in another venue, even Cuba is less restrictive when it comes to
frequency access.
Or is your real feeling that US hams aren't capable of enjoying  the same
use of frequency spectrum the rest of the world uses,  without having
someone dictate to them how and where to operate and how  to behave? Why
are we restricted from using subbands while our  neighbors to the north
can be heard there regularly?
**** Having rules that only say(as in RM-11305), "here are your band 
edges", play nice between them is not going to work.It allows any  type
of mode and any width of transmitted bandwidth to wander  anywhere they
want within the band edge limitations. Technically, I  could develop some
ATV type mode and almost occupy an entire ham  band. I believe the
Amateur Radio Service has a tradition for rules and  regulations within
the Service just like most of the other Services  under the wing of the
Federal Government. I care less about what  privileges other amateurs
have in other countries. Trying to compare or equate the actions of
foreign governments on how they do their  "business", to how we do our
government "business", is not a  rational approach.
> > 
> Of course, some may not care to help define the future of the  Amateur
Radio Service.
> > 
> If the future of amateur radio in the US is one of increased regulation
and the push of automated digital services over actual human
communications, we have no future. Rather than trying to regulate every
little aspect in favor of someone's favorite mode  or the group that will
bring in more money to the Newington coffers,  why not institute fewer
regulations (many of which are obsolete or unnecessary in today's world)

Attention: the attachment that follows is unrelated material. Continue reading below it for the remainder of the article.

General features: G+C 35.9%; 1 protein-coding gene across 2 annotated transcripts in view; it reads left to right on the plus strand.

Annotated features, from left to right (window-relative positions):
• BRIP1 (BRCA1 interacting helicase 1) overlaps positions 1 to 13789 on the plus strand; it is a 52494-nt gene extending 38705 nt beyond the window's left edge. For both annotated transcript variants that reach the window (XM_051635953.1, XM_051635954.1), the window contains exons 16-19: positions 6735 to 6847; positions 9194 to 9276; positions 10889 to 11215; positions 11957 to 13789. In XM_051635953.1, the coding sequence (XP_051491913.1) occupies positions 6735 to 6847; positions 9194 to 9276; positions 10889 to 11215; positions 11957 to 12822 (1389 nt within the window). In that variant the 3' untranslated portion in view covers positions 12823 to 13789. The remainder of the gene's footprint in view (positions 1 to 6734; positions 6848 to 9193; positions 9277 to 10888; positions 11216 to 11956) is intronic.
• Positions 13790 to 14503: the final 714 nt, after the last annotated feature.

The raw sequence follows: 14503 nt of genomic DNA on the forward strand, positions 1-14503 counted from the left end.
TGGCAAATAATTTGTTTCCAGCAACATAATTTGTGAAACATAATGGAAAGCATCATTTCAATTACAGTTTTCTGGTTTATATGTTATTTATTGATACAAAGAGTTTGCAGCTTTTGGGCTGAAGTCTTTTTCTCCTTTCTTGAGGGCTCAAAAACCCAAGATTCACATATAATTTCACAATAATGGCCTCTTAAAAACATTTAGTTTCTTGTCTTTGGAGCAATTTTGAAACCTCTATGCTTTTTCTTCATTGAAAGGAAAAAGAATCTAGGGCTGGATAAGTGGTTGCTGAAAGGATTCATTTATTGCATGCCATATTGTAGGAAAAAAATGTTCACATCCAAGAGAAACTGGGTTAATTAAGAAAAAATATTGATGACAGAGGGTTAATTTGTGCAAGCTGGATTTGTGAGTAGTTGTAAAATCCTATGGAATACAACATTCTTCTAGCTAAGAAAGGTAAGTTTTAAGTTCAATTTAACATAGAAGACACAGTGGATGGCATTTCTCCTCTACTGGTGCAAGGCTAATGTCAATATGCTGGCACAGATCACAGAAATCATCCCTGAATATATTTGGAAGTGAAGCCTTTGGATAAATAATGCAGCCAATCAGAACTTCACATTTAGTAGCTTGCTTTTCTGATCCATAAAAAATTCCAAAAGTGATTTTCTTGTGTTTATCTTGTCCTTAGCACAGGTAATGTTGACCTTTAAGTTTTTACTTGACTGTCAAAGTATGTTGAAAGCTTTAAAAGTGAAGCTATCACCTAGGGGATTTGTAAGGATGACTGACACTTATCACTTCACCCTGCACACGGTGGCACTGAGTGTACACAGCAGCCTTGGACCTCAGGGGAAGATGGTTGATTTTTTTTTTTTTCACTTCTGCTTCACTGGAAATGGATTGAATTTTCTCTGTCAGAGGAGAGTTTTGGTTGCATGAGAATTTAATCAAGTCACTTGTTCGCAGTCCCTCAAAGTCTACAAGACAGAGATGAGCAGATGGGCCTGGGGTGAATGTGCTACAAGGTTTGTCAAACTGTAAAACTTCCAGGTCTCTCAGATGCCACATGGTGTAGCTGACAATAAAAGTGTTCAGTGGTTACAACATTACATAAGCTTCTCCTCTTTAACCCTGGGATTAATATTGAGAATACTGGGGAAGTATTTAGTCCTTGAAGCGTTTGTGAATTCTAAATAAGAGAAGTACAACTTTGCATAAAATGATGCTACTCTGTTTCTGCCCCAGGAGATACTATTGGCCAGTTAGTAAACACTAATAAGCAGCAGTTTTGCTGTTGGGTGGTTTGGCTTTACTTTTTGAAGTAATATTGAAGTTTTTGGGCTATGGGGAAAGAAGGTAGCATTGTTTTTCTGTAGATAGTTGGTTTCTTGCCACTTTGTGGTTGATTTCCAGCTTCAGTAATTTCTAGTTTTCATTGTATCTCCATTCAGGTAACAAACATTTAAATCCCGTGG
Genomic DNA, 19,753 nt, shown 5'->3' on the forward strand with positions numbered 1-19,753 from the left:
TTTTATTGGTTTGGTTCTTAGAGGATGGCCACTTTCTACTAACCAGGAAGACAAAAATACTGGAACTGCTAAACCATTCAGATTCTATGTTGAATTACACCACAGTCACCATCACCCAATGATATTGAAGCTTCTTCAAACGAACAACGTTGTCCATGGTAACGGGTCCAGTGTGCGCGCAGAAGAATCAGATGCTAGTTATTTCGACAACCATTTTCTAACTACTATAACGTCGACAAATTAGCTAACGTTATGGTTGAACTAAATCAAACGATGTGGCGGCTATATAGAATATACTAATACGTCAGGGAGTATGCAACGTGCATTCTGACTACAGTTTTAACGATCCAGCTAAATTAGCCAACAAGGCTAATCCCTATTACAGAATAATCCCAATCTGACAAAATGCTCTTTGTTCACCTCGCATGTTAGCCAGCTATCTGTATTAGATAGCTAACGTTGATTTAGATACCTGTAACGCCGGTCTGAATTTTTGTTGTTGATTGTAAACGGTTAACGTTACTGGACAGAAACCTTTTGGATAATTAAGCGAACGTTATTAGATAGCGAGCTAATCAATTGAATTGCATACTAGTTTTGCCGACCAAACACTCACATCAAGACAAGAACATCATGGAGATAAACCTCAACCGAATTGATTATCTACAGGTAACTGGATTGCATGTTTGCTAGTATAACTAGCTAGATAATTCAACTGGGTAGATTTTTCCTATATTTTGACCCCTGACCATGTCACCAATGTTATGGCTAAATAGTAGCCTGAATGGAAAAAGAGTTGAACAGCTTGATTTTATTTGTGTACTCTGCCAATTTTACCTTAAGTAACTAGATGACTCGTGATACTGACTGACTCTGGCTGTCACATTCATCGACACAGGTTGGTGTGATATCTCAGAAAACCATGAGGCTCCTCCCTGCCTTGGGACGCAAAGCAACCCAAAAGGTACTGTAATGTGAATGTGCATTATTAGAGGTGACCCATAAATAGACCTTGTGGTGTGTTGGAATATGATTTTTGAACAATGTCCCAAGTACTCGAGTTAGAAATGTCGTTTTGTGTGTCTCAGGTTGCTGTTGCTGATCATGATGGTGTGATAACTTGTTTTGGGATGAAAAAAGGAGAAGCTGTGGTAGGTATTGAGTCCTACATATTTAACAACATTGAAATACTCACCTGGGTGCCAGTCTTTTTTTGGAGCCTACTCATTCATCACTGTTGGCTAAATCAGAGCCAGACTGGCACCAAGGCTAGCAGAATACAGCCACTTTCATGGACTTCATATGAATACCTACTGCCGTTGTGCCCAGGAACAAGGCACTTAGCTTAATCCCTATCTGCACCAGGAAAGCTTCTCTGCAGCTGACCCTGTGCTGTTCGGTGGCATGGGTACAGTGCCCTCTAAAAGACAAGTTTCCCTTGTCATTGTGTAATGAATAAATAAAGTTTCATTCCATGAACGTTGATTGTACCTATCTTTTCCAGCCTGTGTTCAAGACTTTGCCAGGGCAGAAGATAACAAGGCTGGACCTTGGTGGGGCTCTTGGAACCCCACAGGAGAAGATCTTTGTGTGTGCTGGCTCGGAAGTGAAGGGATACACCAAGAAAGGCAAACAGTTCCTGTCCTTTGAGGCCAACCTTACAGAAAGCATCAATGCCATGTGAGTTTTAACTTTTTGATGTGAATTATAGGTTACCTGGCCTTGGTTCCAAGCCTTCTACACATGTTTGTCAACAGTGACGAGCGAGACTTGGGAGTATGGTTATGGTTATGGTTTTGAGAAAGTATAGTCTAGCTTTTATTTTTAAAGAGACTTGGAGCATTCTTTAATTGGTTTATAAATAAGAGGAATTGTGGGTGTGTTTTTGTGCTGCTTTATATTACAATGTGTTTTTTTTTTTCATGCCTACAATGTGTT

and allow the FCC to spend their 
 time enforcing rules that affect everyone? Rather than 'more 
government'  in some hope of instilling the correct behavior on the
bands, why not  put
 the responsibility where it belongs - with the individual operator? It's
a whole lot easier to prove intentional interference than to prove
someone's signal was .2khz too wide. What we need are regulations that
treat all modes equally instead  of penalizing the majority in favor of
the minority, and make the individual accountable at the same time. It's
amateur radio after  all, not an extension of the wireless internet.
Despite the temporary increase in cash for the ARRL that their suggested
changes are  clearly designed to bring in, if approved we will see the 
commercialization  of our bands that has been predicted for years, via
the backdoor, courtesy of the Amateur Radio Retail Lobby.
> > 
> > de Todd/'Boomer'  KA1KAQ
**** Changes are going to come from the FCC whether the ARRL or any other
group proposes them. By providing them(FCC) with input now we  may be
able to help their decision making process and, at the same  time, help
formulate the future direction of the Amateur Radio  Service. The problem
most people face is separating "hobby radio"  from Amateur Radio Service.
I suspect the FCC cares little for the  "hobby" aspects of amateur radio.
> > 
> Pete, wa2cwa
> >